Head coaches Damon Floyd (BCHS) and Derrick Davis quickly agreed there are no secrets between the teams. “They know what we are going to do and we know what they are going to do,” both commented is separate interviews earlier this week. “It’s just a matter of execution and holding onto the football.”
While, like many teams, Bradley has gone to the one-back, four-wide passing oriented style offense over the last few years, Polk has continued to be the predominately power running team that has been the hallmark of the Wildcat program for many decades.
“We know it’s going to be the ‘Zach Miller Show,’” Floyd said in reference to the 6-foot-1, 235-pound Wildcat fullback who gained more than 2,000 yards and scored 23 touchdowns last season with 1,930 of them coming on the ground. “They are going to line up and come right at us on every play. We’ve got to find some way to slow him down.”
Averaging over 7 1/2 yards per carry in 2012, the all-state power back ran the ball 257 times, which was more than 100 times that of his nearest local competitor — Walker Valley’s Justin Ware at 154.
“The thing about them (Polk) is we can’t just pack the box on them, because they have some other guys they can swing the ball to that can get some yardage as well,” the Bear mentor remarked.
From Davis’ prospective, trying to stop Bradley’s multifaceted attack presents several problems. “It’s tough to defend what they do, because they have so many weapons. We felt good knowing that (four-year starting QB Bryce) Copeland was finally gone, but then this other guy shows up.”
The veteran coach was refering to new Bear signal caller Brett Standifer, who had been the starter for the last three seasons at Soddy-Daisy before transfering to Bradley last January.
The 6-foot-2, 220-pound gunslinger passed for more than 3,100 yards for the Trojans, including 1,283 yards and nine touchdowns last season.
“It’s going to be different not having Bryce (Copeland) out there,” related coach Floyd. “I knew what to expect from him and he knew what to expect from me. We knew how the other would react to different situations. I told Brett (Standifer) that he needs to be able to hold his composure during a game, because I often don’t.”
“He (Standifer) has a good, strong arm and a lot of experience,” the coach added. “Even though we’ve had him in spring drills and the fall practices, it’s time for him to connect with our receivers in real game situations.”
Standifer will be looking to get the ball in the hands of an experienced group of skill players with Dee Crisp, Cal Pickel, Baylor Terrell and Daniel Clark having combined for 1,665 yards on 123 catches and nine TDs as the spread receivers last season, plus Logan Fetzner, who had more than 280 yards in last year’s game against Polk, coming out of the backfield.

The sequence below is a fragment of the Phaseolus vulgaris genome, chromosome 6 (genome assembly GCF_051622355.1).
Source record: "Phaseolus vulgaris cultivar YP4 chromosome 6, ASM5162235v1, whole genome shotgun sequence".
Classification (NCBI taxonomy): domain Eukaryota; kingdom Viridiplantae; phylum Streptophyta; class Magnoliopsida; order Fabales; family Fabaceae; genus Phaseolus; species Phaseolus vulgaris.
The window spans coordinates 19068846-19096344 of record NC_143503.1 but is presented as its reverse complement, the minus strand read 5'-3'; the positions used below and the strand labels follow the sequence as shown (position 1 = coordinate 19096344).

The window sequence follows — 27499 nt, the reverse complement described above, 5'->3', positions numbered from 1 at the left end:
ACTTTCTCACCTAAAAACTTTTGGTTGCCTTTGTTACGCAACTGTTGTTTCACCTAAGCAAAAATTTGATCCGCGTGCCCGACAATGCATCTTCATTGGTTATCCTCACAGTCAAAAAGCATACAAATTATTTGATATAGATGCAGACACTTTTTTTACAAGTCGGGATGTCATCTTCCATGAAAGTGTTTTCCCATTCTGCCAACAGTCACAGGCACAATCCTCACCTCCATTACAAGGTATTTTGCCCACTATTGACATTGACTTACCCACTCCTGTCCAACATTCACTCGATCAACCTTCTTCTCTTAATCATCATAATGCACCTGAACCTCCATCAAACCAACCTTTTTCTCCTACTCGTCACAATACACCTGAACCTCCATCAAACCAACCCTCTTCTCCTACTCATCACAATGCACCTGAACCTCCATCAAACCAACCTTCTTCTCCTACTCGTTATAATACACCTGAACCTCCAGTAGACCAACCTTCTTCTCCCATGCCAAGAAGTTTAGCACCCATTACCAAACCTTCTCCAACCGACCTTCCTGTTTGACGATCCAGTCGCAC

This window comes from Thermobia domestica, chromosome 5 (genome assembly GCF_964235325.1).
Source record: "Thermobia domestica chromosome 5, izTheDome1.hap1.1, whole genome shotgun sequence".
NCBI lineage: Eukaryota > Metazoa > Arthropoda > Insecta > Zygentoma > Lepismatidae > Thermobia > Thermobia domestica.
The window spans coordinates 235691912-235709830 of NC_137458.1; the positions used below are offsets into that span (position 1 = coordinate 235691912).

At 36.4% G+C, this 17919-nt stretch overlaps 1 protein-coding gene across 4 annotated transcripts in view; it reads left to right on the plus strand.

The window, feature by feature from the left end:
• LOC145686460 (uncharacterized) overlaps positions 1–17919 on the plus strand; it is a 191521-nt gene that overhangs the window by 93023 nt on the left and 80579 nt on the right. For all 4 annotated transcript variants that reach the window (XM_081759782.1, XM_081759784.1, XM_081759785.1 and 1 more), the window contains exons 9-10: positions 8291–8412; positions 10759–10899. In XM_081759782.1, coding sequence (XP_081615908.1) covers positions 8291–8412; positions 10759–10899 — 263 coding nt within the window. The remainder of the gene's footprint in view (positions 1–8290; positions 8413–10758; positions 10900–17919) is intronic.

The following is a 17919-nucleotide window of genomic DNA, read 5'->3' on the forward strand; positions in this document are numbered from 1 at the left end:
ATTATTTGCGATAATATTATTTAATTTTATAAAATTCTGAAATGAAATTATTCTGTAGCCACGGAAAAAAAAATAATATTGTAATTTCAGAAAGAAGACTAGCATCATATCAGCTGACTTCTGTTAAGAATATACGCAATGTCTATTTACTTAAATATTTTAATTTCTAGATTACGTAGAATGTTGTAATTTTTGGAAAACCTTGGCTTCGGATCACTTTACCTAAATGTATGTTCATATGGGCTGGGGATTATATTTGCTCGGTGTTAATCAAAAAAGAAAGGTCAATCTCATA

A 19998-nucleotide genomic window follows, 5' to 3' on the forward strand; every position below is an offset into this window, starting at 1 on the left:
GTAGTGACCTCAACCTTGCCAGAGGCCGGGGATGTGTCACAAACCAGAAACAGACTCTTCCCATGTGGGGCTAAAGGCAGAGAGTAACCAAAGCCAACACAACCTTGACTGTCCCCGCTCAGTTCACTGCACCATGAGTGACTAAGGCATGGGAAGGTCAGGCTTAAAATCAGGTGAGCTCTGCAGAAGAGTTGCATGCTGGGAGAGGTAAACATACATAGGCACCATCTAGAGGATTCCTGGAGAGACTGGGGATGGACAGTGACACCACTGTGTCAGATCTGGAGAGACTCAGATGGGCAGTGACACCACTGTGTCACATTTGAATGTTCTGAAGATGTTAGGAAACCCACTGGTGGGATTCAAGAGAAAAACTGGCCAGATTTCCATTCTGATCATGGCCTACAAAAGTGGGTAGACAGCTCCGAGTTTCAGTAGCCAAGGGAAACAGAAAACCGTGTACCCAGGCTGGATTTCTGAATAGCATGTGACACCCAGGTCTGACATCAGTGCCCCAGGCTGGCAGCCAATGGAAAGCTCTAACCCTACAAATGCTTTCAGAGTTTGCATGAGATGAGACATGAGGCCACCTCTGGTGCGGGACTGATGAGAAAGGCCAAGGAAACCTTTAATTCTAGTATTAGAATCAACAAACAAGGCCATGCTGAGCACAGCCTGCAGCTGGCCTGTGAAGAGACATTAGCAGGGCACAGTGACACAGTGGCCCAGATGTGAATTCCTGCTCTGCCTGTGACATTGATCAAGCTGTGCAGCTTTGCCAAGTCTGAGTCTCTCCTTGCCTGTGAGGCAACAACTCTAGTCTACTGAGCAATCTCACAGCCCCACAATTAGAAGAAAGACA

“We’ve got to put pressure on the quarterback and try to find a way to slow down their speed,” coach Davis assessed. “The problem is it’s not just one guy you have to worry about, because any of them could break it at any time.”
“We’ve been able to play them pretty close the first half the last few years, but they (Bradley) have so much more depth than we do,” he added. “In the second half of those games, when we are wearing down, they’re were still going strong. They are able to use a lot of guys just one way, while the majority of our guys play both offense and defense.”
In fact after trailing 13-0 in the first meeting of the renewed series, Polk fought back to stun the Bears for a 20-13 victory in 2009.
The last three years the games have been tight at the intermission with Bradley holding leads of 13-8, 13-6 and 14-7 respectively, before the Black-and-Gold dominated the final two quarters for wins of 26-16 (2010), 34-12 (2011) and 31-7 (2012).
Overall, the Bears hold a 25-7-1 advantage in the matchup that dates back to just the second season of Bradley football in 1917. The vast majority of the games were played between 1924-1959, with 1987 and ’88 being the only other battles before the series was most recently renewed.
“It has turned into a very big game with a lot of community pride on the line,” expressed coach Floyd. “This is one of the most talked about games on our schedule. It’s becoming a rivalry to equal what we have with Cleveland, Walker Valley, Ooltewah or McMinn County.”
“The only problem I see with this game is we haven’t won enough to make it a good rivalry,” commented coach Davis. “There’s no doubt this is our biggest money game of the year with the biggest crowd, but we have got to be more competitive. Just one win in four games isn’t enough.
“The community has really gotten into us playing this game. I like starting the season with a game like this,” the Wildcat coach added. “I’d rather have that excitement and challenge to start the season, rather than to play somebody you know you’re going to beat that you really can’t get pumped up for,” he stated.
“It’s going to be a very physical, emotional game with such a big crowd,” expressed coach Floyd. “We are playing one of the most respected teams in our area, that has been to the playoffs for 12 straight years. It’s been a great way to start the season the last four years, and I expect nothing less Friday night.”